Chromatic dispersion is a phenomenon that is an important factor in optical fibre communications. It is the result of the different colors, or wavelengths, in a light beam arriving at their destination at slightly different times.
In multimode optic fibre links we have a similar problem. Different wavelengths of light propagate at different speeds. This material dispersion causes the light to break up and the carrier signal is lost due to this disruption. This is why multimode optical fibre links can not travel as far as single mode fibre links. Single mode use a single wavelength and not the full visible spectrum to transmit a signal to they do not suffer from the chromatic dispersion problem.
Chromatic dispersion is the term given to the phenomenon by which different spectral components of a pulse travel at different velocities. To understand the effect of chromatic dispersion, we must understand the significance of the propagation constant β. We will restrict our discussion to single mode fiber since in the case of multimode fiber, the effects of intermodal dispersion usually overshadow those of chromatic dispersion. So the propagation constant β in our discussions will be that associated with the fundamental mode of the fiber.
Chromatic dispersion arises for two reasons.
1./ The first reason is that the refractive index of silica, the material used to make optical fiber, is frequency dependent. Thus different frequency components travel at different speeds in silica. This component of chromatic dispersion is called material dispersion.
2./ Although material dispersion is the principle component of chromatic dispersion for most fibers, there is a second component, called waveguide dispersion.
To understand the physical origin of waveguide dispersion, we need to know that the light energy of a mode propagates partly in the core and partly in the cladding. Also that the effective index of a mode lies between the refractive indices of the cladding and the core. The actual value of the effective index between these two limits depends on the proportion of of power that is contained in the cladding and the core. If most of the power is contained in the core, the effective index is closer to the core refractive index; if most of it propagates in the cladding, the effective index is closer to the cladding refractive index.
The power distribution of a mode between the core and cladding of the fiber is itself a function of the wavelength. More accurately, the longer the wavelength, the more power in the cladding. Thus, even in the absence of material dispersion – so that the refractive indices of the core and cladding are independent of wavelength – if the wavelength changes, this power distribution changes, causing the effective index or propagation constant β of the mode to change. This is the physical explanation for waveguide dispersion.
Therefore, the colour of light is the biggest hurtle to overcome. The perception of colour is heavily influenced by the media and how light interacts with the media.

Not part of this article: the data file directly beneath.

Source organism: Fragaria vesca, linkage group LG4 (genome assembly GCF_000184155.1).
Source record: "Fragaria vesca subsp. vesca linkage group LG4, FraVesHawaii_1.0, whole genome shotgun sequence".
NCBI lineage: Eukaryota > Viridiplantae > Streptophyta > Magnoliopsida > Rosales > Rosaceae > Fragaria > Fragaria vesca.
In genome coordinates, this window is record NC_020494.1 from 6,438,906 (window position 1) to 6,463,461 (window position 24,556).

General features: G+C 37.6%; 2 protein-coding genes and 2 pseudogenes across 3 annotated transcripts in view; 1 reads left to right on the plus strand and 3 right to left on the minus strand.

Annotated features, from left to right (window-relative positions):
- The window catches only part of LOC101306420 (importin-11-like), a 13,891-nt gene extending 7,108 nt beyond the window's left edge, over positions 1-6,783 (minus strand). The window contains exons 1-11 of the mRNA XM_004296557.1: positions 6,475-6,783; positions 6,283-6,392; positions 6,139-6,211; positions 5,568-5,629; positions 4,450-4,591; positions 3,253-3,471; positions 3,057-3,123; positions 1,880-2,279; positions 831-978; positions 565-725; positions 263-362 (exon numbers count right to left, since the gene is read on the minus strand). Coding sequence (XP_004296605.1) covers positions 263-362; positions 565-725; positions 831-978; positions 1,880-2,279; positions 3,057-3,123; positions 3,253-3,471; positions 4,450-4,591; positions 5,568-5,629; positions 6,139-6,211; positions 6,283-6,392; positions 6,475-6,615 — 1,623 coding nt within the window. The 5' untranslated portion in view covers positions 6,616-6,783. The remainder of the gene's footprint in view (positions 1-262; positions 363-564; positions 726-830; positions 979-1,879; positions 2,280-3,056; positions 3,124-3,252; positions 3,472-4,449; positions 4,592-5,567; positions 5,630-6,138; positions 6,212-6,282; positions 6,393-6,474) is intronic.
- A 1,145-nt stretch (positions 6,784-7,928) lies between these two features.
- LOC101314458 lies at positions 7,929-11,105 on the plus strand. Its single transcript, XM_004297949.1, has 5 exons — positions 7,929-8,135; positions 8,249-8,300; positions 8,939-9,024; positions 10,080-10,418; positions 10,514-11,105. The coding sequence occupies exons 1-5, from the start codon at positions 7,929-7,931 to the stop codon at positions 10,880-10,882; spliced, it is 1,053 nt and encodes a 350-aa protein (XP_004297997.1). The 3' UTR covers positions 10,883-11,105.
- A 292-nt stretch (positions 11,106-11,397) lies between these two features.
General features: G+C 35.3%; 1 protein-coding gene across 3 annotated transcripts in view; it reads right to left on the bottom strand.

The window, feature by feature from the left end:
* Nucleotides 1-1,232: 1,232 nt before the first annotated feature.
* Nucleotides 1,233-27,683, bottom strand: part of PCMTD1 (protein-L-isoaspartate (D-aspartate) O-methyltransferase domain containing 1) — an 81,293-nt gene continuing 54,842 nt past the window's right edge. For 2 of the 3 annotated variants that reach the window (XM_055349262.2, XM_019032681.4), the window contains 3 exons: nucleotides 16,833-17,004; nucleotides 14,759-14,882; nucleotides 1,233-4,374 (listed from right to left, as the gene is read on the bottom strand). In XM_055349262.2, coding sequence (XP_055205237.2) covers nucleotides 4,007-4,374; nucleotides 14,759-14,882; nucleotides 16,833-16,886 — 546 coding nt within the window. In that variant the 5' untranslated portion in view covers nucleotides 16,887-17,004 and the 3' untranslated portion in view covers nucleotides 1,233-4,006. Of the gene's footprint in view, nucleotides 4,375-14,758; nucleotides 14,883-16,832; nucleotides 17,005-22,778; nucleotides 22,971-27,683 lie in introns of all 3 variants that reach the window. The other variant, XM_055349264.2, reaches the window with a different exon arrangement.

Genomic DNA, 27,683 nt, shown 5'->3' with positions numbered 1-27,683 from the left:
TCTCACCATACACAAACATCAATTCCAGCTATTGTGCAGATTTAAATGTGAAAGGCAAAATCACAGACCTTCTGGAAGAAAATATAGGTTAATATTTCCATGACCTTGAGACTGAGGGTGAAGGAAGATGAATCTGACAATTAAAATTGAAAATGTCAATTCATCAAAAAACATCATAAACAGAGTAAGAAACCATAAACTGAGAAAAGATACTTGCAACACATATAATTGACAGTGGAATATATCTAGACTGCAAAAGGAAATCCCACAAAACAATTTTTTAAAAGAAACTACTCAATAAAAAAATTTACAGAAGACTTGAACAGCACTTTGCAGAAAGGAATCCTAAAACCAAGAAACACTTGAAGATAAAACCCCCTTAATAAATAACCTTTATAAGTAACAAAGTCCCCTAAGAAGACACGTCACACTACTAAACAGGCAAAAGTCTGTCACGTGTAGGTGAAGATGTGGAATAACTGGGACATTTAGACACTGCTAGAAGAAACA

Fosco Connect. (2018). What is Chromatic Dispersion ? (material dispersion and waveguide dispersion). Fosco Connect. Retrieved on December 22, 2018 from, https://www.fiberoptics4sale.com/blogs/archive-posts/95044870-what-is-chromatic-dispersion-material-dispersion-and-waveguide-dispersion
About the Author:
Michael Martin has more than 35 years of experience in systems design for broadband networks, optical fibre, wireless and digital communications technologies.
He is a Senior Executive with IBM Canada’s GTS Network Services Group. Over the past 13 years with IBM, he has worked in the GBS Global Center of Competency for Energy and Utilities and the GTS Global Center of Excellence for Energy and Utilities. He was previously a founding partner and President of MICAN Communications and before that was President of Comlink Systems Limited and Ensat Broadcast Services, Inc., both divisions of Cygnal Technologies Corporation (CYN: TSX).
Martin currently serves on the Board of Directors for TeraGo Inc (TGO: TSX) and previously served on the Board of Directors for Avante Logixx Inc. (XX: TSX.V).
He serves as a Member, SCC ISO-IEC JTC 1/SC-41 – Internet of Things and related technologies, ISO – International Organization for Standardization, and as a member of the NIST SP 500-325 Fog Computing Conceptual Model, National Institute of Standards and Technology.
He served on the Board of Governors of the University of Ontario Institute of Technology (UOIT) and on the Board of Advisers of five different Colleges in Ontario. For 16 years he served on the Board of the Society of Motion Picture and Television Engineers (SMPTE), Toronto Section.
He holds three master’s degrees, in business (MBA), communication (MA), and education (MEd). As well, he has diplomas and certifications in business, computer programming, internetworking, project management, media, photography, and communication technology.